I have to say, if the clip is a reasonable representation of the entire film, this looks pretty horrible:

Putting aside the performance of Ashton Kutcher–and as this guy says, he’s a known quantity at this point–I feel like people still aren’t willing to face what Jobs did with any sort of accuracy or honesty. He did “innovate” in the sense that innovation is often a word big companies use to mean “earn profits”, but his particular genius was in public relations and user interfaces. Jobs didn’t invent a single one of the products that he’s known for. He packaged them with enormous style and accessibility, which is not a skill to be scoffed at, but it’s not consonant with a “revolutionary” image. I had MP3 players years before the iPod came to be, but none were quite as nice to look at or interact with. It was great once there was one like that. There are plenty of words for that, but revolutionary isn’t one.

Again, I’m not condemning the man’s gifts, which were real and abundant. But America has a hard time making distinctions in things like this. There’s a great space in the national culture for innovators, creators, people who made something that “changed the world.” Not so much the people who take that bolt of inspiration and turn it into something that actually does change the world, whose stories are often just as interesting, if not more so. It’s why you’ve heard about the Wright Brothers and Kitty Hawk a couple hundred times, but who were the people who helped birth the aviation industry after that? You know, the thing that actually changed peoples’ lives? One of Gore Vidal’s best essays, “Flying”, is so great because it connects those dots between Kitty Hawk all the way to TWA, and it has a lot to do with military contracts to transport mail and Vidal’s own father, who was a government official and aviation entrepreneur. It’s a story that proceeds in fits and starts, sometimes something works out, sometimes it doesn’t. Businesses fold, others rise. Unless I’d read that essay, I would be completely unaware of any of that history. And it’s a pretty interesting history.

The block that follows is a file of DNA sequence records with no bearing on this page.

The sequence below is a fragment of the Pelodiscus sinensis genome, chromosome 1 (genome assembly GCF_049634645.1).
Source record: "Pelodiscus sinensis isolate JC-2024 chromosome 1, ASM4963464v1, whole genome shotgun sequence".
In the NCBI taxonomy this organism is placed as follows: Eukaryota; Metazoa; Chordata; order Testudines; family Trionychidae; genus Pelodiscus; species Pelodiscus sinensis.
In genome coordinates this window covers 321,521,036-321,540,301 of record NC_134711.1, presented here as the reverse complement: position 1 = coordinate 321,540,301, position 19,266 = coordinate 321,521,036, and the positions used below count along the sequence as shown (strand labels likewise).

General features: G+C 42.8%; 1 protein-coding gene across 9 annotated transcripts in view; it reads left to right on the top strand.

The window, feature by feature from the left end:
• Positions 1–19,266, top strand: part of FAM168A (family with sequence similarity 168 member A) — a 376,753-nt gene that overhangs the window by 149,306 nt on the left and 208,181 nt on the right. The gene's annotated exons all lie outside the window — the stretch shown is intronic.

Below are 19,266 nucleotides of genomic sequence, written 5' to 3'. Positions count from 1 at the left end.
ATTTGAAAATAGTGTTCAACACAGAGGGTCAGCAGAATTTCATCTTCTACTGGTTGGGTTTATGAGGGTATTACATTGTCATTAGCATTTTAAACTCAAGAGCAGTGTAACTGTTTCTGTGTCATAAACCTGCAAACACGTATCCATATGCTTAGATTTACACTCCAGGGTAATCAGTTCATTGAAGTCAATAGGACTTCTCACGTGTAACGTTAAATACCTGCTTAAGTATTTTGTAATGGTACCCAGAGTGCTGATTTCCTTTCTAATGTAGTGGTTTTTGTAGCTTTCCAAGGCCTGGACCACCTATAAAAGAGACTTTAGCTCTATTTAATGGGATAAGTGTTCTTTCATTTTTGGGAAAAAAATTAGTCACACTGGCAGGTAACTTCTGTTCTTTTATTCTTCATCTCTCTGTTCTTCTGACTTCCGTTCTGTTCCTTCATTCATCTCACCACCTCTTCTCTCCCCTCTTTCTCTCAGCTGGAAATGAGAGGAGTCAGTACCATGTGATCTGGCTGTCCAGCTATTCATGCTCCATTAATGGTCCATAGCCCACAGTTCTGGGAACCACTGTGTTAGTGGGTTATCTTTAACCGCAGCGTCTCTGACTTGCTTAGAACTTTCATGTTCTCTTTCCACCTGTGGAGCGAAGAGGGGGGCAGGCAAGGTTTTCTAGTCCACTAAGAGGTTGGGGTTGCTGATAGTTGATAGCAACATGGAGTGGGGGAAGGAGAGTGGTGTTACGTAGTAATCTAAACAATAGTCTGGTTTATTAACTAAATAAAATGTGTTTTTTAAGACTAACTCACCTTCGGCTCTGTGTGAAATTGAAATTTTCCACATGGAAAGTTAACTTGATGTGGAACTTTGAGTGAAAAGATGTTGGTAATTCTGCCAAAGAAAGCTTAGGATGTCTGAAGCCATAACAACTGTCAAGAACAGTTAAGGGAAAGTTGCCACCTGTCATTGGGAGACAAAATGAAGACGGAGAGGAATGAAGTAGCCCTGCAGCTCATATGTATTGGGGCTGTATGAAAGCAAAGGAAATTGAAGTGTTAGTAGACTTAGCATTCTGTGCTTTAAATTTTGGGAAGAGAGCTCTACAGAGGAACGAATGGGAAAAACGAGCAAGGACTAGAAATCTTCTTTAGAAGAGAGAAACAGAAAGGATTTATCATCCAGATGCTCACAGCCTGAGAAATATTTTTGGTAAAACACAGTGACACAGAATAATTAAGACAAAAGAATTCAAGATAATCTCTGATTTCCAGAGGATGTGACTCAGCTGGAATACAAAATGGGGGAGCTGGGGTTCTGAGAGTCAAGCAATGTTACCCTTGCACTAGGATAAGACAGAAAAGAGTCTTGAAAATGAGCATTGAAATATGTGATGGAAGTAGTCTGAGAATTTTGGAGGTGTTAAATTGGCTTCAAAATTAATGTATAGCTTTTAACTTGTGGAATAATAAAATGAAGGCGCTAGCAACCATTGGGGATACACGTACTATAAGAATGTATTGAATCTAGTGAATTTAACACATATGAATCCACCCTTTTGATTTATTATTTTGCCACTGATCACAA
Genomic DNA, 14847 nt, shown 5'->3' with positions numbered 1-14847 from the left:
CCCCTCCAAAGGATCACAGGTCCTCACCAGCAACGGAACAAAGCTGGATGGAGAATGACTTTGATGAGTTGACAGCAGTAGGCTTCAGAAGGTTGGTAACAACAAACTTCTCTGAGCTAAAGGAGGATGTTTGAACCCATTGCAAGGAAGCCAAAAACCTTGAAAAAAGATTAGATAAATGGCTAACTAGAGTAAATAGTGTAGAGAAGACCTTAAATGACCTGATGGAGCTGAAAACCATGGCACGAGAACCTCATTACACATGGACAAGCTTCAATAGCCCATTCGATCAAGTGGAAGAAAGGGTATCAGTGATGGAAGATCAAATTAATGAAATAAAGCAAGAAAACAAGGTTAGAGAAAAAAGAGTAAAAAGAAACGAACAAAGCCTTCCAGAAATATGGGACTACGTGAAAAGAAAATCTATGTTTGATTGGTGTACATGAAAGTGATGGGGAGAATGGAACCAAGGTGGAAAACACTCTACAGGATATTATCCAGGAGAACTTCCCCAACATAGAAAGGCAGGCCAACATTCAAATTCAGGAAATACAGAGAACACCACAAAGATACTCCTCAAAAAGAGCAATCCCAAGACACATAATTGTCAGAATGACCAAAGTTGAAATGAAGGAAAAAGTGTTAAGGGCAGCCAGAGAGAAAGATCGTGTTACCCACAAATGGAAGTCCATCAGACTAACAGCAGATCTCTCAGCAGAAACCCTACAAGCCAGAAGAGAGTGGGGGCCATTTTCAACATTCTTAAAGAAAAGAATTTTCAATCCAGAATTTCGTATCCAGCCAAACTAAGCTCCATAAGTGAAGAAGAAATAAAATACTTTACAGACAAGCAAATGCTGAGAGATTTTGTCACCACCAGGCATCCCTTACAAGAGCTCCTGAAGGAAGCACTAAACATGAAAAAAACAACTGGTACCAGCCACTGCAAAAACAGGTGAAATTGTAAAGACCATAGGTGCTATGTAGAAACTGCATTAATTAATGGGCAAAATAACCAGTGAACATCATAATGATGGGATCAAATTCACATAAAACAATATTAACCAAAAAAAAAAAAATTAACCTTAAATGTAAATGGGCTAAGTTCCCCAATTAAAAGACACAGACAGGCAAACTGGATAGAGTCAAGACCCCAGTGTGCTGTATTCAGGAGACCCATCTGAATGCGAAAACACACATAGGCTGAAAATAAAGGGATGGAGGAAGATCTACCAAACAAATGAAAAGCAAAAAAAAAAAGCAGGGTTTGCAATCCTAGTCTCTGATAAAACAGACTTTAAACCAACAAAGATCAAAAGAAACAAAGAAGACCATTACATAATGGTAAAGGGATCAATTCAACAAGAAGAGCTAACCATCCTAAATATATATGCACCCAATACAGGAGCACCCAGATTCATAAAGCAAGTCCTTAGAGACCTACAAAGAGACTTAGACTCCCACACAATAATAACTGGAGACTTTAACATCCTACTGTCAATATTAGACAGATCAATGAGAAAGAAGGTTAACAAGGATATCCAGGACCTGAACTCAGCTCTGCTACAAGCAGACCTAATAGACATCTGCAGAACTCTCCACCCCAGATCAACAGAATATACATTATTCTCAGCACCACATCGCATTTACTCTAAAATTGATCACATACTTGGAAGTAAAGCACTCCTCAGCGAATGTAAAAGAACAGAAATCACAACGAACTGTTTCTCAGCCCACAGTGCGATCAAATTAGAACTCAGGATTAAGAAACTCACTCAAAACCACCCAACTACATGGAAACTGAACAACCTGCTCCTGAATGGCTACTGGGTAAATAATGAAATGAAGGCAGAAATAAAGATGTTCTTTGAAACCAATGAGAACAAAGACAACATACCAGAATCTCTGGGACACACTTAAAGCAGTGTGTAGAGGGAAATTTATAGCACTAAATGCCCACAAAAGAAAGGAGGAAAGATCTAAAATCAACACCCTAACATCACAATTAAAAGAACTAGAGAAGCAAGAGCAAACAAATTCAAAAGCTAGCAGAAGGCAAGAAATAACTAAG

Needless to say, the Steve Jobs story is more like that story than like the Wright Brothers. Jobs  didn’t invent the personal computer, didn’t really invent the mouse or the graphic user interface. Some faceless engineers at Xerox did. What he did was take some rough ideas and impractical inventions and tie them all together in a nice, easy to use package. Typically, this sort of thing is thankless work that doesn’t make one glamorous, but Jobs had enough charisma and savvy to get people to mistake him for that kind of figure. Admittedly, he’s more worthy of being celebrated than Bill Gates, who is also not an innovator but combines that with being a notably poor synthesizer. Gates really only had the business side, while at least Jobs could run a successful business and make products people liked. I suppose the style of it all was revolutionary, but that’s a whole different discussion.

The tech industry is definitely one of the greatest success stories of our economy in the past few decades. I wouldn’t bet on it remaining so, as between patent trolls and big corporations there’s huge money to be leeched out via rent-seeking, and after a certain point the “guy with an idea” model becomes unsustainable when you have to spend so much on lawyers to ensure you don’t run afoul of patent laws. As with much of America over the past thirty years, I fully expect the technology industry to founder eventually because of unquenchable greed, and for us to get left behind as other countries willing to leave just a little piece of the pie pass us by. As for Jobs, Hollywood doesn’t seem to want to tell a story about a supremely competent (and supremely flawed) man whose management style has been described to me as “terrifying” and “vindictive” from people who had contact with him, but who nonetheless spurred technology forward in a number of ways. Print the legend, I suppose.

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  1. Metavirus says:

    heretic! blasphemer! ;-)

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